Bollywood has explored alcoholism on screen before in Sanjay Leela Bhansali’s Devdas. Starring Shah Rukh Khan, Aishwarya Rai Bachchan and Madhuri Dixit, the romantic black comedy film drew from author Sarat Chandra Chattopadhyay’s 1917 novel. With Dev.D, Anurag Kashyap gave the iconic text his own spin. In his modern-day take, set in Punjab and Delhi, the film’s narrative is told in three parts dedicated to Paro, Dev and Chanda. It featured Abhay Deol, Mahie Gill and Kalki Koechlin in her debut role as Chanda. The characters in the film are flawed and Dev isn’t the most likeable man. But you cannot help but invest in his story and a lot of the credit belongs to the hypnotic visuals. From memorable songs like Emotional Atyachaar and Pardesi composed by Amit Trivedi to the trippy scenes one simply can’t look away from, the film lays out all the makings of an instant classic. Dev.D is a dizzying watch no doubt but worth the trip down Kashyap’s crazy vision.
Anurag Kashyap might be inspired by films and literature but his filmography is grounded in realism. Another crime flick, Black Friday is a hauntingly close examination of a real-life tragedy – the bombing that took place in 1993 in Mumbai. The bombings had left thousands injured and many dead. The film, set almost a decade after it happened, chronicles the events that lead up to the blast and the investigation that followed. It features Kay Kay Menon, Aditya Srivastava, Pavan Malhotra, Zakir Khan and more who are effortless in their roles. Throughout the film, Anurag Kashyap maintains the tension right from the first portrayal of the bombings to the film’s climax. It is also commendable how he offers a nuanced look at the culprits of the bombings while being objective. The film was also cited as an inspiration by Slumdog Millionaire director Danny Boyle. Impressive indeed!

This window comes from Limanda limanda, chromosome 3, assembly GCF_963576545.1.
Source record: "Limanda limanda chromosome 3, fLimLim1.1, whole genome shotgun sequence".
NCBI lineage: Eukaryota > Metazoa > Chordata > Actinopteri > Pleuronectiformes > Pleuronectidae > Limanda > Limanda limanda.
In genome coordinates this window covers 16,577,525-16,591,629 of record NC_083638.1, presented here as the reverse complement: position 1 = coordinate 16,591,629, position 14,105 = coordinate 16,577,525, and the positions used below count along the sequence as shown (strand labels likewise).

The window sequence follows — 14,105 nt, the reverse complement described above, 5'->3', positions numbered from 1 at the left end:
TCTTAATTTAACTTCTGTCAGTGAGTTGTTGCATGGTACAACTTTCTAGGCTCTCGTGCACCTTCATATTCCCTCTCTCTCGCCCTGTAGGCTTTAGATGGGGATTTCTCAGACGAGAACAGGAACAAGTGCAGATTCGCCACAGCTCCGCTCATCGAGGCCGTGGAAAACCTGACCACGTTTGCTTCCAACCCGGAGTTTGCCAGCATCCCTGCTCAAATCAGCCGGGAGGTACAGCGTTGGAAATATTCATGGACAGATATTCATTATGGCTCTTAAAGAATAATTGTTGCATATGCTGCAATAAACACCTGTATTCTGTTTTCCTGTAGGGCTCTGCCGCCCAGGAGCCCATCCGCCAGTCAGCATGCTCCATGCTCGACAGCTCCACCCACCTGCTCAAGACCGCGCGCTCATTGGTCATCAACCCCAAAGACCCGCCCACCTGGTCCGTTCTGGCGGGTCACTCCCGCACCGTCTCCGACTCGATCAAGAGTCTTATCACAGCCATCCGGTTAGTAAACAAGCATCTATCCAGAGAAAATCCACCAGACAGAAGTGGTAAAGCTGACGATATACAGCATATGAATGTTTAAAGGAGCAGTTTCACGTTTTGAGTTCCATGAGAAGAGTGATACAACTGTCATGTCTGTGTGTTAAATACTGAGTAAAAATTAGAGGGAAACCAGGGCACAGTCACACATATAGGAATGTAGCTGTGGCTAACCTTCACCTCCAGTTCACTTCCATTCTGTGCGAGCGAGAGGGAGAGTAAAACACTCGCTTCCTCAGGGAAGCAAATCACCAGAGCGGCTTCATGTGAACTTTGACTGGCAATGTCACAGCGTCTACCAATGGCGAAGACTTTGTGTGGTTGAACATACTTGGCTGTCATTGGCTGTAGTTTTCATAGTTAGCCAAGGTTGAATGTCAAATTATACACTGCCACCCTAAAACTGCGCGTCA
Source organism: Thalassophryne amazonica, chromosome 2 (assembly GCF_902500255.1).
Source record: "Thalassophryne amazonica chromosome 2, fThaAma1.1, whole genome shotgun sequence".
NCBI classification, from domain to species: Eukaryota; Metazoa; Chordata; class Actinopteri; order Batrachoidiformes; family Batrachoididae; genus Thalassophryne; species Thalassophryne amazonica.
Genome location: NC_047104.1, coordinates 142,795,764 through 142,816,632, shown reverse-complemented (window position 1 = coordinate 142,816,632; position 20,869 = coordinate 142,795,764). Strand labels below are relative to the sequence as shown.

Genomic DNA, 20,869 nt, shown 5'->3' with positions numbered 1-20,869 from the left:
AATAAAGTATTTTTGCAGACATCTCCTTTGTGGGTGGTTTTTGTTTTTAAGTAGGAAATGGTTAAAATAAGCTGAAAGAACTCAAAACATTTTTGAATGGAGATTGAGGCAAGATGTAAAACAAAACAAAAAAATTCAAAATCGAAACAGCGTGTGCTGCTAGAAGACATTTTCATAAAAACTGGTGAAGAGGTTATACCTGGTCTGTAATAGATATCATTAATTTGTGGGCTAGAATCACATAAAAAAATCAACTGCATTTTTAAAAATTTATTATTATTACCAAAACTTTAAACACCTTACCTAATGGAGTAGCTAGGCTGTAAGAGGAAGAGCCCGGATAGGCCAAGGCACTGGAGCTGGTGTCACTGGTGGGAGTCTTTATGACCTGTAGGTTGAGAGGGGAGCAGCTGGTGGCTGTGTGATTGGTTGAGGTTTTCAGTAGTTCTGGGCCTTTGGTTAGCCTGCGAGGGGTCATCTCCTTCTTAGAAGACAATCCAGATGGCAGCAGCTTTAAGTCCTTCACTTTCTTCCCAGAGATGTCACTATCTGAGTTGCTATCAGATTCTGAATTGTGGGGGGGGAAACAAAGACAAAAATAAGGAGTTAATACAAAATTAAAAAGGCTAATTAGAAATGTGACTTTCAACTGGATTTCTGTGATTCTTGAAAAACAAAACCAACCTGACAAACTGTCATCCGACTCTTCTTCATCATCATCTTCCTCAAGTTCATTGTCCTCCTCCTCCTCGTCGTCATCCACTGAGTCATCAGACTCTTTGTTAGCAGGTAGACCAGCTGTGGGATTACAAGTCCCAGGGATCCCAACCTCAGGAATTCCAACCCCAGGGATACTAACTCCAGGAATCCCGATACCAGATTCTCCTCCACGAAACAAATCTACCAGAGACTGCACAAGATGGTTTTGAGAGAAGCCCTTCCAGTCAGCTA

In Gulaal, Dilip (played by Raj Singh Chaudhary), a young law student from the fictional Rajpur is attacked by a gang of goons. He then seeks revenge and gets drawn into politics. Set against the backdrop of student politics, the film tackles issues including ragging, caste conflicts and university clashes as Dilip navigates college life. The film has a powerful story with more than one interesting arc as each character is carefully fleshed out. Kay Kay Menon delivers yet another towering performance while Raj Singh Choudhary is perfectly cast as the protagonist. Their parts are elevated by the director’s signature dark, brooding tone. The film is an impressive unconventional triumph.
Ugly has a plot we have seen before – that of a missing child. The 2014 crime-thriller is written and directed by Anurag Kashyap. It stars Rahul Bhat, Ronit Roy, Surveen Chawla and others. It revolves around the events of a single week when a struggling actor’s daughter goes missing. What ensues is a series of events that bring out the “ugly” side of the characters in the film. While it’s centred on a brief time span, the film manages to keep one on the edge of the seat from start to finish with one mind-bending twist after another. Anurag Kashyap brilliantly dials up the tension around the missing child while keeping the characters in focus.